7. Oshio A, Taku K, Hirano M, Saeed G. Resilience and Big Five personality traits: A meta-analysis. Personality and Individual Differences 2018;127:54-60.
  8. Kelly DP, Weigard A, Beltz AM. How are you doing? The person-specificity of daily links between neuroticism and physical health. J Psychosom Res 2020;137:110194. (In eng). DOI: 10.1016/j.jpsychores.2020.110194.
  9. Cénat JM, Kouamou LN, Moshirian Farahi SMM, et al. Perceived racial discrimination, psychosomatic symptoms, and resilience among Black individuals in Canada: A moderated mediation model. J Psychosom Res 2022;163:111053. (In eng). DOI: 10.1016/j.jpsychores.2022.111053.
  10. Sweetman J, van der Feltz-Cornelis CM, Elfeddali I, de Beurs E. Validation of the work stress screener (WOSS-13) and resilience at work scale (ReWoS-24). J Psychosom Res 2022;160:110989. (In eng). DOI: 10.1016/j.jpsychores.2022.110989.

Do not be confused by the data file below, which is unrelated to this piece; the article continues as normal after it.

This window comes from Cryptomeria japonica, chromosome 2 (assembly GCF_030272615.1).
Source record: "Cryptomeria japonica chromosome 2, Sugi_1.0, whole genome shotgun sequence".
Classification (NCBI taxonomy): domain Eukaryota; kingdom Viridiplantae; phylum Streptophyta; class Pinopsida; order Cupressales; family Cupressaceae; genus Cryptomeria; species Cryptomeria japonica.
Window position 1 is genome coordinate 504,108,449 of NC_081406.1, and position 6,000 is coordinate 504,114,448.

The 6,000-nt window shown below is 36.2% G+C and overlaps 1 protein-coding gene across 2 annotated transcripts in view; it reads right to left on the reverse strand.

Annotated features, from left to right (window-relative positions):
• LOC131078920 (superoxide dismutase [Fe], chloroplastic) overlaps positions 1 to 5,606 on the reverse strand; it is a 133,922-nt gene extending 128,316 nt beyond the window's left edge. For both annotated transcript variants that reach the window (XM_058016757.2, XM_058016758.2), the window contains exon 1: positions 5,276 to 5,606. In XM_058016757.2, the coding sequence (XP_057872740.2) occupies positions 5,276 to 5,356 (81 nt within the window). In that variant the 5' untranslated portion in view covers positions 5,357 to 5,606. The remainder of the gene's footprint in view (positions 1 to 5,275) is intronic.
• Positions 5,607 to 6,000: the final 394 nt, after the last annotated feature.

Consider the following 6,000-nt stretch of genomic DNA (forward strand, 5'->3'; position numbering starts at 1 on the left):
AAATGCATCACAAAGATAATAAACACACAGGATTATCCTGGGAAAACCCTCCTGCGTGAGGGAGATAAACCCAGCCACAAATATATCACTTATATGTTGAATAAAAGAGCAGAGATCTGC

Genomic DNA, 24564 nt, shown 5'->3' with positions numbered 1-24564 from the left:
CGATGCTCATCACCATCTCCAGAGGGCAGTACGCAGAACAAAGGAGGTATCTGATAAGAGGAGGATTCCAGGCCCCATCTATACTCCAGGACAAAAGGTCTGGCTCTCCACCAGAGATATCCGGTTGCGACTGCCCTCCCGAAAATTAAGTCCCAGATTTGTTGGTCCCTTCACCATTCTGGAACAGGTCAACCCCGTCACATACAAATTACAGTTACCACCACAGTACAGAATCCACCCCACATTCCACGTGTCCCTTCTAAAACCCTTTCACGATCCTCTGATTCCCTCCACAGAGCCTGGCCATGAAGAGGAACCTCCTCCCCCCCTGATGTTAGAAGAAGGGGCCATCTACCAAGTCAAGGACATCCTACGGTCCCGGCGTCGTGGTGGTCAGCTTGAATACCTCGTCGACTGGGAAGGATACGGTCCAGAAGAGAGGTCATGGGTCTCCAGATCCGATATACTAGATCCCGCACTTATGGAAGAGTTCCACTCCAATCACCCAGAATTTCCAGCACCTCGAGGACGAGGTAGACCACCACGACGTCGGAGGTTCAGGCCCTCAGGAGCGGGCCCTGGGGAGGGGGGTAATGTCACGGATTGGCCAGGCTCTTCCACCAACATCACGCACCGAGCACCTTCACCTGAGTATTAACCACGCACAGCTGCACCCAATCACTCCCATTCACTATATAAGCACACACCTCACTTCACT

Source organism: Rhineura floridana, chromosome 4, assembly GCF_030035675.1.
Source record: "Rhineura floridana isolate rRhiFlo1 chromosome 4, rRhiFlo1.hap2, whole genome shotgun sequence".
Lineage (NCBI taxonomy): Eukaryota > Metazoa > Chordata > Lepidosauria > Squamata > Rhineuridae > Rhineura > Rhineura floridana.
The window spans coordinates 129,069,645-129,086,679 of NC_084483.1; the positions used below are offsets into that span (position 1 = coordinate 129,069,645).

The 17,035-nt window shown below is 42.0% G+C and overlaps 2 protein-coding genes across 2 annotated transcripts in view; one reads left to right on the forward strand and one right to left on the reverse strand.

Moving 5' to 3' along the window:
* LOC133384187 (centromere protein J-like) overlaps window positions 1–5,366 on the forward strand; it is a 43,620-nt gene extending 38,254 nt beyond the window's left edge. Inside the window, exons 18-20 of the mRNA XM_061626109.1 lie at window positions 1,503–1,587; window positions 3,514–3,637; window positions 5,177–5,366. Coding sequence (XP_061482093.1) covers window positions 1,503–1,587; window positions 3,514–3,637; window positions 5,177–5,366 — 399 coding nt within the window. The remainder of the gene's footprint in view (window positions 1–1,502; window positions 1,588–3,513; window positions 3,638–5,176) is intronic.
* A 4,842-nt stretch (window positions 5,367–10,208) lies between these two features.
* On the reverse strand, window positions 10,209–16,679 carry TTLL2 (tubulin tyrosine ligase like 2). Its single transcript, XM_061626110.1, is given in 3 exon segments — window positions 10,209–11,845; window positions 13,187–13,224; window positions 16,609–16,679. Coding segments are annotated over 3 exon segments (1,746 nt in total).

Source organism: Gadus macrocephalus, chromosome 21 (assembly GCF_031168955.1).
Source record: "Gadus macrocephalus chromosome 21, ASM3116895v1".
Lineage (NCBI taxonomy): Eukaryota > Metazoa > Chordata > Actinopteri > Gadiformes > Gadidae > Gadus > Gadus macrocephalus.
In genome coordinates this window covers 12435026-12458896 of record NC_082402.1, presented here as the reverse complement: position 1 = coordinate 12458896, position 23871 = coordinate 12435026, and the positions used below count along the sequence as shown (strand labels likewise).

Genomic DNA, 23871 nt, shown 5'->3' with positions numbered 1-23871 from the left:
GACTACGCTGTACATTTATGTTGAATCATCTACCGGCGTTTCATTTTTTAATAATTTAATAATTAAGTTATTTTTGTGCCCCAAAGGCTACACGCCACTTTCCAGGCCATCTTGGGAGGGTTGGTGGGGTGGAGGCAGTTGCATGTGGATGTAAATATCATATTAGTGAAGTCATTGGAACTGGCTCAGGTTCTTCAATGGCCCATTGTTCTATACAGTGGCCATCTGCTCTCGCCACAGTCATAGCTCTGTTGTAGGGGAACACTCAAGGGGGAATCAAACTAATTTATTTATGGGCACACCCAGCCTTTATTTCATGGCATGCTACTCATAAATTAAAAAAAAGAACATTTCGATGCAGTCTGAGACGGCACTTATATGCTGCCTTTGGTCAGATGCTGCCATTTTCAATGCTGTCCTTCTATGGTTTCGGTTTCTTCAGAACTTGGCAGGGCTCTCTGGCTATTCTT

11. Lubián López DM, Butrón Hinojo CA, Arjona Bernal JE, et al. Mood disorders and resilience during the first COVID-19 pandemic wave in Spain: Conclusions of the first Spanish survey. J Psychosom Res 2021;140:110327. (In eng). DOI: 10.1016/j.jpsychores.2020.110327.
  12. Crosta ML, De Simone C, Di Pietro S, et al. Childhood trauma and resilience in psoriatic patients: A preliminary report. J Psychosom Res 2018;106:25-28. (In eng). DOI: 10.1016/j.jpsychores.2018.01.002.